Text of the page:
Are lab asset management services worth their salt? Millennium Pharmaceuticals (www.mlnm.com) thinks so. A two-year relationship with Thermo Fisher Scientific (www.thermo.com) has trimmed its annual multimillion-dollar maintenance budget by 15–20% compared to what it would have paid the original equipment manufacturer (OEM), according to Jack Parker, associate director of asset management.
Such cost savings tend only to accrue during the first three years of any lab asset management program, though. GE Healthcare (www.gehealthcare.com), with 10 years experience in healthcare asset management and multivendor service, says the greater benefit is increased service levels that result in more uptime.
Lab asset management services boast they have faster response times than OEMs, but that is based on having an engineer on site. Parker, with a time and materials contract, thus expects a two-to-three-day response time—slower than with an OEM contract but also less expensive.
Additionally, Parker adds, “data from the program allowed us to understand our costs better. We found that administrative charges, often in the $750–1,000 range, were often higher than the actual cost to repair the instrument.” Consequently, Millennium is piloting Thermo’s new integrated service delivery model that includes multivendor services and bases an engineer on site to service one particular vendor’s instrument set. That is expected to eliminate tens of thousands of dollars in costs, decrease response times, and increase uptime.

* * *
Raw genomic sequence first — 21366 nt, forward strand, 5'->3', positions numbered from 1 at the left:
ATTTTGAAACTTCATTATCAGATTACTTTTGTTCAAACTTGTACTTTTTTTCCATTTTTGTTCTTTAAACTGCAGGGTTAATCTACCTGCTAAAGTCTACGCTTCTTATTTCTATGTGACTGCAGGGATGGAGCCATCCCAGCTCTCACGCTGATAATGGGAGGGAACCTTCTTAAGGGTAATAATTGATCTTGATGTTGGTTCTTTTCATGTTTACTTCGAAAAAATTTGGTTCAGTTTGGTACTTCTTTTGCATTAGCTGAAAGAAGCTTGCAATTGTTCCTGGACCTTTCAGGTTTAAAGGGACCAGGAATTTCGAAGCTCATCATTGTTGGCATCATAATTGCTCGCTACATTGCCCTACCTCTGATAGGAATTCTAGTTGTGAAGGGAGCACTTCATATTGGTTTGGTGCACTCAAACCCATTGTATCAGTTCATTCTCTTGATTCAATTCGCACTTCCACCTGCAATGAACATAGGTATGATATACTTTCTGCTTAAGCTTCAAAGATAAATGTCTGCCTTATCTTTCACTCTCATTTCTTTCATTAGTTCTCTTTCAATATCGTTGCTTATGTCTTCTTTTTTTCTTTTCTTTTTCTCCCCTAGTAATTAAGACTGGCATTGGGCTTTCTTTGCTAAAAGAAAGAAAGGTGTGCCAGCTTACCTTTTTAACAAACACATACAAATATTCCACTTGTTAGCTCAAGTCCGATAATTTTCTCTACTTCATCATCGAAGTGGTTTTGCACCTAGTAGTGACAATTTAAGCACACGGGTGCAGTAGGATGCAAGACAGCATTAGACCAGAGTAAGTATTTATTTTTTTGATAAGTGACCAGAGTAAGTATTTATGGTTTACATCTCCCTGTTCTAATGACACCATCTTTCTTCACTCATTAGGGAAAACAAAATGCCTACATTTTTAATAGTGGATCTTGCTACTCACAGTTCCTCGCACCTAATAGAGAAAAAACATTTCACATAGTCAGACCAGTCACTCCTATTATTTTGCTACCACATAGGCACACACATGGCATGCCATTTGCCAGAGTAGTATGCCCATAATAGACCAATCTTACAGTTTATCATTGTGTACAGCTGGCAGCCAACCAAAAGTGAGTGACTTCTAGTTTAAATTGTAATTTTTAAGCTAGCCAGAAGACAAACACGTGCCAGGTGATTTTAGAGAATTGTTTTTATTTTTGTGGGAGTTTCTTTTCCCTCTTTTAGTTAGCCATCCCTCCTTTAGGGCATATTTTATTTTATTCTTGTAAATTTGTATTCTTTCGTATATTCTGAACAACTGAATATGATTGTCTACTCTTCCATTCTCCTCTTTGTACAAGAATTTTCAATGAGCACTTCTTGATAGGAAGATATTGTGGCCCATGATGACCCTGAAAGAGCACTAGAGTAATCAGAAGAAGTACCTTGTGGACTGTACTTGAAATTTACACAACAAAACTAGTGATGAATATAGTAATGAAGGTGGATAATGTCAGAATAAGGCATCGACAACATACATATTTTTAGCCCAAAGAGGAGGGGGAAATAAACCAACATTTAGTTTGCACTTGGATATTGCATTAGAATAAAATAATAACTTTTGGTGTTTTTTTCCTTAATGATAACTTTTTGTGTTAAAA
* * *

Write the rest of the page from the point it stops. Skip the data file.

Asset Managers That Are OEMs
The leading lab asset management firms are themselves OEMs. From their perspective, “lab asset management is a value-added service to your clients,” as Luis Rodriguez, director of business development for Thermo Fisher Scientific’s Asset Management Services, puts it.
From the client’s perspective, it lets them focus on their key competencies while cutting costs, notes PerkinElmer’s (www.perkinelmer.com) Martin Long, business director for OneSource®. “This goes back to the business drivers in the industry,” he says. “Pharma is looking to cut costs in each area they can,” and exchanging 50 to 100 OEM service agreements for one contract and one invoice simplifies asset management and maintenance administration.
For example, Agilent (www.agilent.com) reports that one of its big pharma clients cut average downtime per instrument, per incident from 30 hours to nine hours when it contracted for lab asset management. Employee time devoted to trying to resolve the issue dropped from nine hours to one hour, and the number of process steps to get it fixed dropped from 20 to 10.
Likewise, Agilent’s regulatory compliance services suite decreased the time for a particular calibration test from four days to one day by simplifying the review and approval methods.